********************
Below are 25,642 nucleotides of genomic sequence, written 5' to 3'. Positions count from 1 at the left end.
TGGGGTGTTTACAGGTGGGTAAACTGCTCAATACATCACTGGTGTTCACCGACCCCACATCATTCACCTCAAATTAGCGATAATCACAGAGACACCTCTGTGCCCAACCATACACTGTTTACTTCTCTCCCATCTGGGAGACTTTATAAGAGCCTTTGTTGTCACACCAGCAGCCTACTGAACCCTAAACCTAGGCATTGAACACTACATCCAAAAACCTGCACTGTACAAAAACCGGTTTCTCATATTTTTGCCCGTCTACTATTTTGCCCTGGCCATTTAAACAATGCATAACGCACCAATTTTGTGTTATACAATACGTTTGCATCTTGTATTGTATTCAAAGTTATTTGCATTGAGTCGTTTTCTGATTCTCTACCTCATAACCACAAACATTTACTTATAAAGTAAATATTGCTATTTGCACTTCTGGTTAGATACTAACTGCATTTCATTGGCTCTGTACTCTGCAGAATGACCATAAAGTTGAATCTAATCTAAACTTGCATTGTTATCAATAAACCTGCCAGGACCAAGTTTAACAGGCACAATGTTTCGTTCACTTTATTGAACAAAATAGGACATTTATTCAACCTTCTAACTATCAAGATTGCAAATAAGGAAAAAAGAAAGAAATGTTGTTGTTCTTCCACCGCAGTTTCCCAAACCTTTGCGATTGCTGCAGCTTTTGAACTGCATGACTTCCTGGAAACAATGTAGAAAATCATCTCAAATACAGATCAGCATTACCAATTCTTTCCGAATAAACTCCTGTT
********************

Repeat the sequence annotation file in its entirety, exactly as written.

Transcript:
Below are 25,642 nucleotides of genomic sequence, written 5' to 3'. Positions count from 1 at the left end.
TGGGGTGTTTACAGGTGGGTAAACTGCTCAATACATCACTGGTGTTCACCGACCCCACATCATTCACCTCAAATTAGCGATAATCACAGAGACACCTCTGTGCCCAACCATACACTGTTTACTTCTCTCCCATCTGGGAGACTTTATAAGAGCCTTTGTTGTCACACCAGCAGCCTACTGAACCCTAAACCTAGGCATTGAACACTACATCCAAAAACCTGCACTGTACAAAAACCGGTTTCTCATATTTTTGCCCGTCTACTATTTTGCCCTGGCCATTTAAACAATGCATAACGCACCAATTTTGTGTTATACAATACGTTTGCATCTTGTATTGTATTCAAAGTTATTTGCATTGAGTCGTTTTCTGATTCTCTACCTCATAACCACAAACATTTACTTATAAAGTAAATATTGCTATTTGCACTTCTGGTTAGATACTAACTGCATTTCATTGGCTCTGTACTCTGCAGAATGACCATAAAGTTGAATCTAATCTAAACTTGCATTGTTATCAATAAACCTGCCAGGACCAAGTTTAACAGGCACAATGTTTCGTTCACTTTATTGAACAAAATAGGACATTTATTCAACCTTCTAACTATCAAGATTGCAAATAAGGAAAAAAGAAAGAAATGTTGTTGTTCTTCCACCGCAGTTTCCCAAACCTTTGCGATTGCTGCAGCTTTTGAACTGCATGACTTCCTGGAAACAATGTAGAAAATCATCTCAAATACAGATCAGCATTACCAATTCTTTCCGAATAAACTCCTGTT